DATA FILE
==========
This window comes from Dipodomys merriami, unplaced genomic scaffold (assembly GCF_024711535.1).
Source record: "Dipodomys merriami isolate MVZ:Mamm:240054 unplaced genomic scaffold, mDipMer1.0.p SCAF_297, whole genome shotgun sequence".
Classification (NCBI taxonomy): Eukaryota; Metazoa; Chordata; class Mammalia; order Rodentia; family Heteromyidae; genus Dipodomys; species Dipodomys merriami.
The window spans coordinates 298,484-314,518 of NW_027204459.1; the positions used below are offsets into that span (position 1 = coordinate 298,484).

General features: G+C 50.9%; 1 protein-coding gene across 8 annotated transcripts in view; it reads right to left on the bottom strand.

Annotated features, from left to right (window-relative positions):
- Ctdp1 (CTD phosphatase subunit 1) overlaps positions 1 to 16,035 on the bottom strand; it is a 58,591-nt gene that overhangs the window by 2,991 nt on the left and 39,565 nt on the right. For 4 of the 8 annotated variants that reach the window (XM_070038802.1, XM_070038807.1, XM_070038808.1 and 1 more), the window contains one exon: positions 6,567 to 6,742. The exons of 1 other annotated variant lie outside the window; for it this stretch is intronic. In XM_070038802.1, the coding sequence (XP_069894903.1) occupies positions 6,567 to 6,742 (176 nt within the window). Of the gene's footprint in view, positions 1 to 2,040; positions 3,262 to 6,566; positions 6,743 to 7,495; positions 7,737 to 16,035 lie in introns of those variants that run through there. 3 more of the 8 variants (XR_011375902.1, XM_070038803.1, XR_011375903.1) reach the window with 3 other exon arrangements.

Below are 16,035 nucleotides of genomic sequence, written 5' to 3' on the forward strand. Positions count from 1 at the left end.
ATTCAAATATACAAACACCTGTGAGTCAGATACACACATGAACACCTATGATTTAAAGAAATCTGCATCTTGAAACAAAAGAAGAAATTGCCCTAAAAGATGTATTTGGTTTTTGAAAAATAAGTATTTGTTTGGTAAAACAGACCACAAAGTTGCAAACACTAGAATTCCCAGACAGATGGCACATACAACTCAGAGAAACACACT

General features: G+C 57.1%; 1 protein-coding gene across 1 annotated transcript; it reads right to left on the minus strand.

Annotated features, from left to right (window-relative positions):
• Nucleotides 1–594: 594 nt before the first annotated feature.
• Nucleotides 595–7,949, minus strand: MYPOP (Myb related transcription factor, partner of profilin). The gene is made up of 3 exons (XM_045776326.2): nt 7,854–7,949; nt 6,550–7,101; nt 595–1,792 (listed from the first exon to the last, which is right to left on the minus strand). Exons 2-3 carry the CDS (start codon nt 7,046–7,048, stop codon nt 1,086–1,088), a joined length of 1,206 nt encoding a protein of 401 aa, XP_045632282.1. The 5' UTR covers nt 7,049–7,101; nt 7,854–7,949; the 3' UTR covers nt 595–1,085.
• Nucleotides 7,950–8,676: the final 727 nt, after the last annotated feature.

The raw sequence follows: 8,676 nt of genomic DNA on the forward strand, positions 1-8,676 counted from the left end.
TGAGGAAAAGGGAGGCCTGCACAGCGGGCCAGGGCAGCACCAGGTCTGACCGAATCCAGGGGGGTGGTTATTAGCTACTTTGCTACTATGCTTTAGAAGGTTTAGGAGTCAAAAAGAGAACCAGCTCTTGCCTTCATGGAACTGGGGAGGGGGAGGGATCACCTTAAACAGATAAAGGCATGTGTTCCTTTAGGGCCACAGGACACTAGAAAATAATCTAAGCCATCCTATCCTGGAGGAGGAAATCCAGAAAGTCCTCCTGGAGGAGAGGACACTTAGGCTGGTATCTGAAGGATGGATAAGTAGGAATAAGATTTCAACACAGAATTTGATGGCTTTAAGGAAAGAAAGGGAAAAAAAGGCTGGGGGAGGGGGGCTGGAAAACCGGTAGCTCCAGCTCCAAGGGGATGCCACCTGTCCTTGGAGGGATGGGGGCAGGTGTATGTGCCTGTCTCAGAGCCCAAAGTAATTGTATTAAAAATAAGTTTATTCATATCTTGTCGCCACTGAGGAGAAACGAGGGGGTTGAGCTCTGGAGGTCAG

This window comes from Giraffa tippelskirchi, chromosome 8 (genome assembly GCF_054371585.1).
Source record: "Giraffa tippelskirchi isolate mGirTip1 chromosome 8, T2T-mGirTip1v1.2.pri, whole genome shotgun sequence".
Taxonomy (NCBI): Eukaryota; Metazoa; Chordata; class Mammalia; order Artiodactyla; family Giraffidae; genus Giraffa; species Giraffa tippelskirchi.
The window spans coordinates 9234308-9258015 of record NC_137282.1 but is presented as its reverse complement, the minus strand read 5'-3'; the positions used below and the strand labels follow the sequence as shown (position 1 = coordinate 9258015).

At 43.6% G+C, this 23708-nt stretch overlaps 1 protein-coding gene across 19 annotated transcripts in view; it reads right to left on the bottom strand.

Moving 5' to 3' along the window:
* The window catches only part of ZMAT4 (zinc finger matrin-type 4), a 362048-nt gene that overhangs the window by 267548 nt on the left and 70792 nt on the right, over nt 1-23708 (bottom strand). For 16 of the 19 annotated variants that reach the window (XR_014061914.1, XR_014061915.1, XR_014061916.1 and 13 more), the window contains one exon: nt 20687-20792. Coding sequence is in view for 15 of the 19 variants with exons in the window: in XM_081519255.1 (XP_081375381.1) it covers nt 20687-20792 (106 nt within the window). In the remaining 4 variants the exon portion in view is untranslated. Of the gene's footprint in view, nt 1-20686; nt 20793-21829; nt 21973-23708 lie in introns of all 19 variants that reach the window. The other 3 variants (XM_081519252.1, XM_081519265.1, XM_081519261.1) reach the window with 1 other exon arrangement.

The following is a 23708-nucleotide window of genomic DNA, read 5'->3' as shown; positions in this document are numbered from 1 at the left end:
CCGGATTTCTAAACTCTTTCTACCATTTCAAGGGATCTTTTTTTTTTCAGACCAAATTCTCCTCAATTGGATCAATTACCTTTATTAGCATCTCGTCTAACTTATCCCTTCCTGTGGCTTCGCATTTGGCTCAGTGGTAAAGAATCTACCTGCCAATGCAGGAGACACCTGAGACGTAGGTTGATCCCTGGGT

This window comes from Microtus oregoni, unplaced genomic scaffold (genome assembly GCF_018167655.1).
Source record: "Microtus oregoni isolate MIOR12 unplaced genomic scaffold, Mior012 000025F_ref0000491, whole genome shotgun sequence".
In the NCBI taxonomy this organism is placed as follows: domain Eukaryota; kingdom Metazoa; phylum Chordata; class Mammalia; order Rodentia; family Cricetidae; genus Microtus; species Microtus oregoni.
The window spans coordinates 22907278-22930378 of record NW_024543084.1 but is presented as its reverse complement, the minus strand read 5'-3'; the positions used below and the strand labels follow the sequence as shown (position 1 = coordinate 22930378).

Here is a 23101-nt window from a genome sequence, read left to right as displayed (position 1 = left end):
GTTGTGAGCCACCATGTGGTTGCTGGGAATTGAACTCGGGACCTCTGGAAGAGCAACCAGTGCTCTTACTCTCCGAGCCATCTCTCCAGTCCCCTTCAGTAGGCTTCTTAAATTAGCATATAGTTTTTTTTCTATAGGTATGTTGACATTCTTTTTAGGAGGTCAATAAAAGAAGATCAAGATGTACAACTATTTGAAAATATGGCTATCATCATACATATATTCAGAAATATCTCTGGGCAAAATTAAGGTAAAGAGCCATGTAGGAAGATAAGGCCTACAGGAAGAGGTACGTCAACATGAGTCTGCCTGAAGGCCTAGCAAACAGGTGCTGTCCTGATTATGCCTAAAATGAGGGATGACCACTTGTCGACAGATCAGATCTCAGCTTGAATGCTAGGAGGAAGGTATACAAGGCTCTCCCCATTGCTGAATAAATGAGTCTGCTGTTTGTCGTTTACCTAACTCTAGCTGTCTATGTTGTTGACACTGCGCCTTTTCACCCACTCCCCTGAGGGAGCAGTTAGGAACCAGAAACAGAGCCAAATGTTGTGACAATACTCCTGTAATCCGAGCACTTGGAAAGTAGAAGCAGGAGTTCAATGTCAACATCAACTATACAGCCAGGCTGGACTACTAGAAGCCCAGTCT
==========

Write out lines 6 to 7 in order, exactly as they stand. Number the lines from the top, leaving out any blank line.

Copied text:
Annotated features, from left to right (window-relative positions):
- Ctdp1 (CTD phosphatase subunit 1) overlaps positions 1 to 16,035 on the bottom strand; it is a 58,591-nt gene that overhangs the window by 2,991 nt on the left and 39,565 nt on the right. For 4 of the 8 annotated variants that reach the window (XM_070038802.1, XM_070038807.1, XM_070038808.1 and 1 more), the window contains one exon: positions 6,567 to 6,742. The exons of 1 other annotated variant lie outside the window; for it this stretch is intronic. In XM_070038802.1, the coding sequence (XP_069894903.1) occupies positions 6,567 to 6,742 (176 nt within the window). Of the gene's footprint in view, positions 1 to 2,040; positions 3,262 to 6,566; positions 6,743 to 7,495; positions 7,737 to 16,035 lie in introns of those variants that run through there. 3 more of the 8 variants (XR_011375902.1, XM_070038803.1, XR_011375903.1) reach the window with 3 other exon arrangements.